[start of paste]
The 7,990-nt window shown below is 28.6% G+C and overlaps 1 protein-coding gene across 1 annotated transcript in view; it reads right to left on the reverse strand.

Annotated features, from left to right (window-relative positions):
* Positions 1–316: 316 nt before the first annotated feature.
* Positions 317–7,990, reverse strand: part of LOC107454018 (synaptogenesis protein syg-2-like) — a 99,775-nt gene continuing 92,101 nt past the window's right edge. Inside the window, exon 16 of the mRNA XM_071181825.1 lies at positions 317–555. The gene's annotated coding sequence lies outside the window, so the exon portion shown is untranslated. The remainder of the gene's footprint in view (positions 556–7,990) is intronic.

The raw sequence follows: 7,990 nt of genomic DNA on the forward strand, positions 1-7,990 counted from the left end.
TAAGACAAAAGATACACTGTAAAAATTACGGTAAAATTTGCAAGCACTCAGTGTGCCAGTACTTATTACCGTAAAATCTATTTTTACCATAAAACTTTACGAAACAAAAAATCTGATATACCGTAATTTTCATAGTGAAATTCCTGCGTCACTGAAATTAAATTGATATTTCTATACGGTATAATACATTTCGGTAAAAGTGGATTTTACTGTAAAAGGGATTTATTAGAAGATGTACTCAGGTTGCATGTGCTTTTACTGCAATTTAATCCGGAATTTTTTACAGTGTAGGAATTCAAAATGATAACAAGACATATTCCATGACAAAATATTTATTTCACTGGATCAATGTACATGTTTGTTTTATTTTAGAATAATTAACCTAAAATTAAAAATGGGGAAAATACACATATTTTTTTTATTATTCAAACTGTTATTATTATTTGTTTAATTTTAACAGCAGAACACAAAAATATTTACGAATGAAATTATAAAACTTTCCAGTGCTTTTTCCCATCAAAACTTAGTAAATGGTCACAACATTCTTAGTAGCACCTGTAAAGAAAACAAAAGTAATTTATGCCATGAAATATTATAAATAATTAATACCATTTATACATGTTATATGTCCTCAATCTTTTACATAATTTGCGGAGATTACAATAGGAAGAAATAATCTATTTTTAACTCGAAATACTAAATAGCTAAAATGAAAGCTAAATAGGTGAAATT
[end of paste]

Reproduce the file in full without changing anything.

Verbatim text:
The 7,990-nt window shown below is 28.6% G+C and overlaps 1 protein-coding gene across 1 annotated transcript in view; it reads right to left on the reverse strand.

Annotated features, from left to right (window-relative positions):
* Positions 1–316: 316 nt before the first annotated feature.
* Positions 317–7,990, reverse strand: part of LOC107454018 (synaptogenesis protein syg-2-like) — a 99,775-nt gene continuing 92,101 nt past the window's right edge. Inside the window, exon 16 of the mRNA XM_071181825.1 lies at positions 317–555. The gene's annotated coding sequence lies outside the window, so the exon portion shown is untranslated. The remainder of the gene's footprint in view (positions 556–7,990) is intronic.

The raw sequence follows: 7,990 nt of genomic DNA on the forward strand, positions 1-7,990 counted from the left end.
TAAGACAAAAGATACACTGTAAAAATTACGGTAAAATTTGCAAGCACTCAGTGTGCCAGTACTTATTACCGTAAAATCTATTTTTACCATAAAACTTTACGAAACAAAAAATCTGATATACCGTAATTTTCATAGTGAAATTCCTGCGTCACTGAAATTAAATTGATATTTCTATACGGTATAATACATTTCGGTAAAAGTGGATTTTACTGTAAAAGGGATTTATTAGAAGATGTACTCAGGTTGCATGTGCTTTTACTGCAATTTAATCCGGAATTTTTTACAGTGTAGGAATTCAAAATGATAACAAGACATATTCCATGACAAAATATTTATTTCACTGGATCAATGTACATGTTTGTTTTATTTTAGAATAATTAACCTAAAATTAAAAATGGGGAAAATACACATATTTTTTTTATTATTCAAACTGTTATTATTATTTGTTTAATTTTAACAGCAGAACACAAAAATATTTACGAATGAAATTATAAAACTTTCCAGTGCTTTTTCCCATCAAAACTTAGTAAATGGTCACAACATTCTTAGTAGCACCTGTAAAGAAAACAAAAGTAATTTATGCCATGAAATATTATAAATAATTAATACCATTTATACATGTTATATGTCCTCAATCTTTTACATAATTTGCGGAGATTACAATAGGAAGAAATAATCTATTTTTAACTCGAAATACTAAATAGCTAAAATGAAAGCTAAATAGGTGAAATT